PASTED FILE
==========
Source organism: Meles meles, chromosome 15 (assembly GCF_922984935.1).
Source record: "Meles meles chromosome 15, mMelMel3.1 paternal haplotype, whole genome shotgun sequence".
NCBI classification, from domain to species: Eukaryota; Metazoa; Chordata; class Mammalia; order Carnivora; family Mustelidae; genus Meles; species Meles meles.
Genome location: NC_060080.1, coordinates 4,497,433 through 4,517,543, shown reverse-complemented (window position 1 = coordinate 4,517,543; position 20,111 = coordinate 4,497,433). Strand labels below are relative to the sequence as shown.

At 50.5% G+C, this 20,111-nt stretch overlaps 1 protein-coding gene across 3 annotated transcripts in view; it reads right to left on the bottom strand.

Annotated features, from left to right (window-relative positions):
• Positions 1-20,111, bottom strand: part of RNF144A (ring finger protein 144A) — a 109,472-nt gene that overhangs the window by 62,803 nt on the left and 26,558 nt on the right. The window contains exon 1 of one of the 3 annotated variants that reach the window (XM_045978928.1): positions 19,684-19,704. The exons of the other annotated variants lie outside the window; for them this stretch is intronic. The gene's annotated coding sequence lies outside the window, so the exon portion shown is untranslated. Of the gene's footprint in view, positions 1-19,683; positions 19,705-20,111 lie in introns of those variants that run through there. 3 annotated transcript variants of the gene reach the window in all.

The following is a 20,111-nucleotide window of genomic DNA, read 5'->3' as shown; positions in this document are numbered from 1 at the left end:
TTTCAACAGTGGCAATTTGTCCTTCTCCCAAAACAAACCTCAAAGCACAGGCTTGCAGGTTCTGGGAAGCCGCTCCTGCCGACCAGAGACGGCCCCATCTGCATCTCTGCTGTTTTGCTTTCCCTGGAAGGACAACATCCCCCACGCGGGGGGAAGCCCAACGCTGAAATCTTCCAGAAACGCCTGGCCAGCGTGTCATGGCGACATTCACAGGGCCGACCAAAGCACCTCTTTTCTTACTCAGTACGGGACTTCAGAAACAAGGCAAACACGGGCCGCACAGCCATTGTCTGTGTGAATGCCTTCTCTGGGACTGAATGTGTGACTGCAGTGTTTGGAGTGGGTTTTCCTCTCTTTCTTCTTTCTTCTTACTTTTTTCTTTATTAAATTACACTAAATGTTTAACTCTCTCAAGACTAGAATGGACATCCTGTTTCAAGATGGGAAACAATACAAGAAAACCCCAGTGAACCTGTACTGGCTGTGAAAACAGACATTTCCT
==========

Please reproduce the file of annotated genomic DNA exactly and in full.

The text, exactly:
Source organism: Meles meles, chromosome 15 (assembly GCF_922984935.1).
Source record: "Meles meles chromosome 15, mMelMel3.1 paternal haplotype, whole genome shotgun sequence".
NCBI classification, from domain to species: Eukaryota; Metazoa; Chordata; class Mammalia; order Carnivora; family Mustelidae; genus Meles; species Meles meles.
Genome location: NC_060080.1, coordinates 4,497,433 through 4,517,543, shown reverse-complemented (window position 1 = coordinate 4,517,543; position 20,111 = coordinate 4,497,433). Strand labels below are relative to the sequence as shown.

At 50.5% G+C, this 20,111-nt stretch overlaps 1 protein-coding gene across 3 annotated transcripts in view; it reads right to left on the bottom strand.

Annotated features, from left to right (window-relative positions):
• Positions 1-20,111, bottom strand: part of RNF144A (ring finger protein 144A) — a 109,472-nt gene that overhangs the window by 62,803 nt on the left and 26,558 nt on the right. The window contains exon 1 of one of the 3 annotated variants that reach the window (XM_045978928.1): positions 19,684-19,704. The exons of the other annotated variants lie outside the window; for them this stretch is intronic. The gene's annotated coding sequence lies outside the window, so the exon portion shown is untranslated. Of the gene's footprint in view, positions 1-19,683; positions 19,705-20,111 lie in introns of those variants that run through there. 3 annotated transcript variants of the gene reach the window in all.

The following is a 20,111-nucleotide window of genomic DNA, read 5'->3' as shown; positions in this document are numbered from 1 at the left end:
TTTCAACAGTGGCAATTTGTCCTTCTCCCAAAACAAACCTCAAAGCACAGGCTTGCAGGTTCTGGGAAGCCGCTCCTGCCGACCAGAGACGGCCCCATCTGCATCTCTGCTGTTTTGCTTTCCCTGGAAGGACAACATCCCCCACGCGGGGGGAAGCCCAACGCTGAAATCTTCCAGAAACGCCTGGCCAGCGTGTCATGGCGACATTCACAGGGCCGACCAAAGCACCTCTTTTCTTACTCAGTACGGGACTTCAGAAACAAGGCAAACACGGGCCGCACAGCCATTGTCTGTGTGAATGCCTTCTCTGGGACTGAATGTGTGACTGCAGTGTTTGGAGTGGGTTTTCCTCTCTTTCTTCTTTCTTCTTACTTTTTTCTTTATTAAATTACACTAAATGTTTAACTCTCTCAAGACTAGAATGGACATCCTGTTTCAAGATGGGAAACAATACAAGAAAACCCCAGTGAACCTGTACTGGCTGTGAAAACAGACATTTCCT